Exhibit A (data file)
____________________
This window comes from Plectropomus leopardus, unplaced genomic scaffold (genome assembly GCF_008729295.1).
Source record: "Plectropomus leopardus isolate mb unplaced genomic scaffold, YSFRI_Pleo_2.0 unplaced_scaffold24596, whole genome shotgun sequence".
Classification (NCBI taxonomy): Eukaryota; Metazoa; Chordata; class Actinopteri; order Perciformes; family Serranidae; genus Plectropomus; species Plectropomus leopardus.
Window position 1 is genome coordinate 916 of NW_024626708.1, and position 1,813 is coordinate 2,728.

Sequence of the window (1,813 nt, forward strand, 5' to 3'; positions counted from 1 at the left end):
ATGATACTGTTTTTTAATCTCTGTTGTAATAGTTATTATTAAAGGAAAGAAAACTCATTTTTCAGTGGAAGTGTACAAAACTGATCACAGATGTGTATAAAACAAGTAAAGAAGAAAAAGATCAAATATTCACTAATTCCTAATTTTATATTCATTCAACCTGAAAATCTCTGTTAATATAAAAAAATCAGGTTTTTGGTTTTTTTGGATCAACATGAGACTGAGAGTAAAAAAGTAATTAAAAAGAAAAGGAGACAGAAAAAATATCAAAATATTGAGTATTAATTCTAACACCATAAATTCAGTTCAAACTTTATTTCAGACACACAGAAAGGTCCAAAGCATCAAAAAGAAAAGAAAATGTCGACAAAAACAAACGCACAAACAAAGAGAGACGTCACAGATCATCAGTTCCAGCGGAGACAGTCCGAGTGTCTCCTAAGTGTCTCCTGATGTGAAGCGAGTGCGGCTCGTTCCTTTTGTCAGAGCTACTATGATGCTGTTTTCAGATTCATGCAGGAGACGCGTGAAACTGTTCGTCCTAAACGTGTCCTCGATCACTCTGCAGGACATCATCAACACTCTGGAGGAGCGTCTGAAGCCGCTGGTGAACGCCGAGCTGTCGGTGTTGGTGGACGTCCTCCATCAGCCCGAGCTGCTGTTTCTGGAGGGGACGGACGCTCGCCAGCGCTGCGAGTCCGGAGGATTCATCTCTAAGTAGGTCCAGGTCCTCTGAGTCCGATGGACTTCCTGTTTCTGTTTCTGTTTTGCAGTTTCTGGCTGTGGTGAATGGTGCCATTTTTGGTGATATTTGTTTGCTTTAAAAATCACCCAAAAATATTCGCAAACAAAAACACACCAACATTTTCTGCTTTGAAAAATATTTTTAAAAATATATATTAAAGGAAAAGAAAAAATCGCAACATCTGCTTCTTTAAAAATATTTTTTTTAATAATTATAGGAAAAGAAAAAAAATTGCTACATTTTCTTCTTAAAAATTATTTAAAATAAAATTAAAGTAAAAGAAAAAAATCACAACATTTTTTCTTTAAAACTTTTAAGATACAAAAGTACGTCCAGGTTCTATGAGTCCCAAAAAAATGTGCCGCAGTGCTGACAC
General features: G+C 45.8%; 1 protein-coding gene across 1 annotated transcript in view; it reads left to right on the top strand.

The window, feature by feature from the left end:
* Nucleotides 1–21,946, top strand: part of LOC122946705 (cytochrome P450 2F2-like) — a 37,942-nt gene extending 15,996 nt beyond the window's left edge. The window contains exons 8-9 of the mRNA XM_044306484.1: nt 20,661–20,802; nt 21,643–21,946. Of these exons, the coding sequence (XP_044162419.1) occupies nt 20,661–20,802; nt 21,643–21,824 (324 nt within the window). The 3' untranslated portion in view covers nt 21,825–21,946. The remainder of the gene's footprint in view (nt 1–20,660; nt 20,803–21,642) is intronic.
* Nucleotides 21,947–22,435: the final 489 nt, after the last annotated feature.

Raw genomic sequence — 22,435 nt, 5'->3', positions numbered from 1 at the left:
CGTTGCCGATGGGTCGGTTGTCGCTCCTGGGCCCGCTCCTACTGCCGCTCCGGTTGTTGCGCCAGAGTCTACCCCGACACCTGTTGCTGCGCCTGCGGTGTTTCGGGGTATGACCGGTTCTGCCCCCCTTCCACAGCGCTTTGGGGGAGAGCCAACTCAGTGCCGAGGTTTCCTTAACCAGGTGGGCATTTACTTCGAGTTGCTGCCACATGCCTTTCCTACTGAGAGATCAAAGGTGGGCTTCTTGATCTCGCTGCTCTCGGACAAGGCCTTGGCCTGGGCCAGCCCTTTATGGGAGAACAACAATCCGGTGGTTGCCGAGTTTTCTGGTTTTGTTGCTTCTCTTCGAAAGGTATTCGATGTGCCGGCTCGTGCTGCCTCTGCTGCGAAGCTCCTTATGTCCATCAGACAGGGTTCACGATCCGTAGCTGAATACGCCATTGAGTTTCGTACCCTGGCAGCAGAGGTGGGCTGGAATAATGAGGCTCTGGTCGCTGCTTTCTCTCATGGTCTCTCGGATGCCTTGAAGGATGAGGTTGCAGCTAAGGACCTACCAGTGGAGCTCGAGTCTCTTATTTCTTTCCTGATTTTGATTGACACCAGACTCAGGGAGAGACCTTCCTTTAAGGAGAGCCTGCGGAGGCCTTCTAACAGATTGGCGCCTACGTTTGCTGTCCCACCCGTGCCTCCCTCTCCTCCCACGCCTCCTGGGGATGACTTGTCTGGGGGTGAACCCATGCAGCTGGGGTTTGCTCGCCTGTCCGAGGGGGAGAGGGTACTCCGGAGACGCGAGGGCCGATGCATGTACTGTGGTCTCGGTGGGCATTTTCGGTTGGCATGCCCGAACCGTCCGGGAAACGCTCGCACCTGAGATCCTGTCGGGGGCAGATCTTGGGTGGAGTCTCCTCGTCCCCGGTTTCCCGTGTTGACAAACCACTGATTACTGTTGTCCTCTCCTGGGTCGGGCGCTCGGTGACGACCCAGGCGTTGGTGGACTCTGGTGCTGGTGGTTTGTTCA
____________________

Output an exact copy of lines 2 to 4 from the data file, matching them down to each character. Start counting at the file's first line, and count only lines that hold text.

Source record: "Plectropomus leopardus isolate mb unplaced genomic scaffold, YSFRI_Pleo_2.0 unplaced_scaffold24596, whole genome shotgun sequence".
Classification (NCBI taxonomy): Eukaryota; Metazoa; Chordata; class Actinopteri; order Perciformes; family Serranidae; genus Plectropomus; species Plectropomus leopardus.
Window position 1 is genome coordinate 916 of NW_024626708.1, and position 1,813 is coordinate 2,728.